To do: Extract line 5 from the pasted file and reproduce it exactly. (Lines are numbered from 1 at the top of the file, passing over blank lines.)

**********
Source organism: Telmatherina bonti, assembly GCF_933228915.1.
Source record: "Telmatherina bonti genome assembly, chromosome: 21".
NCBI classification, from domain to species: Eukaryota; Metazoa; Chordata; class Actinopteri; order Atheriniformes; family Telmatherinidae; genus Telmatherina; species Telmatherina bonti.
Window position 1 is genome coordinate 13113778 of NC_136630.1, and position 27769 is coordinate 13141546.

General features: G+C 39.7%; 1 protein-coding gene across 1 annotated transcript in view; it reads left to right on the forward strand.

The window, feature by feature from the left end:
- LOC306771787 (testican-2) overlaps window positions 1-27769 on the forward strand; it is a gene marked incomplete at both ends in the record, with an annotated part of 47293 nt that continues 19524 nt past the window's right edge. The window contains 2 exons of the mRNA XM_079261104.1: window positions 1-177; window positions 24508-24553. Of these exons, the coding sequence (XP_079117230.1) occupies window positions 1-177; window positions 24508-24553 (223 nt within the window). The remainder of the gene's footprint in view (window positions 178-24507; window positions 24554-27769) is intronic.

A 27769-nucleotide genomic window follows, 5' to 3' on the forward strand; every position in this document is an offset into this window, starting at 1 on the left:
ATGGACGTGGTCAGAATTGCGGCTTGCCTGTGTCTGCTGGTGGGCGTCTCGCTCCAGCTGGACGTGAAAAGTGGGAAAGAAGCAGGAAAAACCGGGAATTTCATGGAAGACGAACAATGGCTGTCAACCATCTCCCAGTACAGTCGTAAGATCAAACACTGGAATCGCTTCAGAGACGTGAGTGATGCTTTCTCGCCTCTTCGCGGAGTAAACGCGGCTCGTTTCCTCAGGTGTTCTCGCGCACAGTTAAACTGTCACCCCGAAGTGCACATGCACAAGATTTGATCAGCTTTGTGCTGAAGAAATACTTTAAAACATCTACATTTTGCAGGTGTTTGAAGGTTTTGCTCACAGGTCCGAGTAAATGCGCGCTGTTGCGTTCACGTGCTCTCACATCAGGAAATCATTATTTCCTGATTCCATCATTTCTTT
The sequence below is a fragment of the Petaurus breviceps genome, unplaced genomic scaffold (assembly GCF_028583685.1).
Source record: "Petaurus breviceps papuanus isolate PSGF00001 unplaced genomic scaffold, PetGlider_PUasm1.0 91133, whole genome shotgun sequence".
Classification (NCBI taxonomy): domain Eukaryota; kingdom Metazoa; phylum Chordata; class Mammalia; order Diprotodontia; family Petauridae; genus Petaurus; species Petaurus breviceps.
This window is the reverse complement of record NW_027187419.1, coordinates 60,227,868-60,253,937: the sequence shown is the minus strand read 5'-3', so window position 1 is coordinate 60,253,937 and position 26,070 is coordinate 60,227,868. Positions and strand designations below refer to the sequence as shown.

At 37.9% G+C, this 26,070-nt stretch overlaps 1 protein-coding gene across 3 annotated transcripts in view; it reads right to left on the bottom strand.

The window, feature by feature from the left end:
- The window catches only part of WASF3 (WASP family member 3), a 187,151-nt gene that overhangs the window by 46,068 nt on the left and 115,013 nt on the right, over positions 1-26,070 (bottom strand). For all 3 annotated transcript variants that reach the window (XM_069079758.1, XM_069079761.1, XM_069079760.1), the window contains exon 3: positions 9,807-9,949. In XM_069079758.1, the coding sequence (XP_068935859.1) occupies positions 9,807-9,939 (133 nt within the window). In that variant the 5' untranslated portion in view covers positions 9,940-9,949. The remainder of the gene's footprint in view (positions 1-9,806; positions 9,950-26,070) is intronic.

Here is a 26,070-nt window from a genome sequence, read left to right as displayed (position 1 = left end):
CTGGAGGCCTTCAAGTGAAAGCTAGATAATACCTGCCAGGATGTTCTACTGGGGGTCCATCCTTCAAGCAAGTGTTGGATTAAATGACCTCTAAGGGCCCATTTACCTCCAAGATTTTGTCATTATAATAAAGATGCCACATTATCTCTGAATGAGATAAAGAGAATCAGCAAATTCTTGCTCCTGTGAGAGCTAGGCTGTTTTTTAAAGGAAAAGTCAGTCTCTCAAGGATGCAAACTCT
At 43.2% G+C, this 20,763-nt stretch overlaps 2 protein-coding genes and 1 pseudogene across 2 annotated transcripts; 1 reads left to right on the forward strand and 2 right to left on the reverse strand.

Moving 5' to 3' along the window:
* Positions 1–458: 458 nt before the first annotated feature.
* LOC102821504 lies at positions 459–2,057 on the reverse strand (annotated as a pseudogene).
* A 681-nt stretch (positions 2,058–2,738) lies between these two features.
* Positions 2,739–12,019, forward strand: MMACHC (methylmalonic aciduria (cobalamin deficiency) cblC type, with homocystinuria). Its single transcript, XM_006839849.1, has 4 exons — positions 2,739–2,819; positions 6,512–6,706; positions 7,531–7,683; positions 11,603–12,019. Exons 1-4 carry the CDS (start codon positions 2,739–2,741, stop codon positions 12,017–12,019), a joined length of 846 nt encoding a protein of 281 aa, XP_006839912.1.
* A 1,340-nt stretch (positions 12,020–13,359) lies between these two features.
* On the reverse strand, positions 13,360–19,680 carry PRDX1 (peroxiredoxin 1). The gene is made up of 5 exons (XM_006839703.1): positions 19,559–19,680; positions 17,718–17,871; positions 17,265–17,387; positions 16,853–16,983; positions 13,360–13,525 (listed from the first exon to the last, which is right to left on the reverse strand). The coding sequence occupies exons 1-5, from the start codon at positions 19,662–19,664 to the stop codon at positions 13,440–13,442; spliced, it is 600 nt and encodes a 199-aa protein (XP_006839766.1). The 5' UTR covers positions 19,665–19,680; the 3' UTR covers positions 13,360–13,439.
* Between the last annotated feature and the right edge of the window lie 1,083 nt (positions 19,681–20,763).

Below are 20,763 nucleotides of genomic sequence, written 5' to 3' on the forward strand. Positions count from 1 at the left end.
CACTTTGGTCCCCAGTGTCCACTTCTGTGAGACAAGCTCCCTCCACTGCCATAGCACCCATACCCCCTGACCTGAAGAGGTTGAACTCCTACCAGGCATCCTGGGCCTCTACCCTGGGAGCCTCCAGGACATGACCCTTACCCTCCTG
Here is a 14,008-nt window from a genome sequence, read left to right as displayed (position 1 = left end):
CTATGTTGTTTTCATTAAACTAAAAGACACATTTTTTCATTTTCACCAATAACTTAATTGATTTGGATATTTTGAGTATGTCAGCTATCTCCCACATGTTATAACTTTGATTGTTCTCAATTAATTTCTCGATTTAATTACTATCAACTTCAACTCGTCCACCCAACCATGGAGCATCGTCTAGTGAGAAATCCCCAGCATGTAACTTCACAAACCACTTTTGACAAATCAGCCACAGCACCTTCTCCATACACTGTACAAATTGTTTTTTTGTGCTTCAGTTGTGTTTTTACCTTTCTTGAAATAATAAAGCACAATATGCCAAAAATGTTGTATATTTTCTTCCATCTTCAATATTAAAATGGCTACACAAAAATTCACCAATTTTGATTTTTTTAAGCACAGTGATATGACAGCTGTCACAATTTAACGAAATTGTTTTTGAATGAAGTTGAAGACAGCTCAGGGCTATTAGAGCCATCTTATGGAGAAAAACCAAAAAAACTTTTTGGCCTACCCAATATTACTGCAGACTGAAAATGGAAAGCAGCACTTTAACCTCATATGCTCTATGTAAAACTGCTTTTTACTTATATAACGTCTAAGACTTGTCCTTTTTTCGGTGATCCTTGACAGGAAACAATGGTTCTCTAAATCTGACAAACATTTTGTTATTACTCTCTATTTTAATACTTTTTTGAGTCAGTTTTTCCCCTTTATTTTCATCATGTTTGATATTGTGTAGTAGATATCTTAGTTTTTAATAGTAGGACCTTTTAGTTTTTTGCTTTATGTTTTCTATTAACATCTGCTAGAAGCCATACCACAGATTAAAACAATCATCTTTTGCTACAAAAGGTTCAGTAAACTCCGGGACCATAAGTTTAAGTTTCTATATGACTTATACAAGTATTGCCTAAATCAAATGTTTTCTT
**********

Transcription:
General features: G+C 39.7%; 1 protein-coding gene across 1 annotated transcript in view; it reads left to right on the forward strand.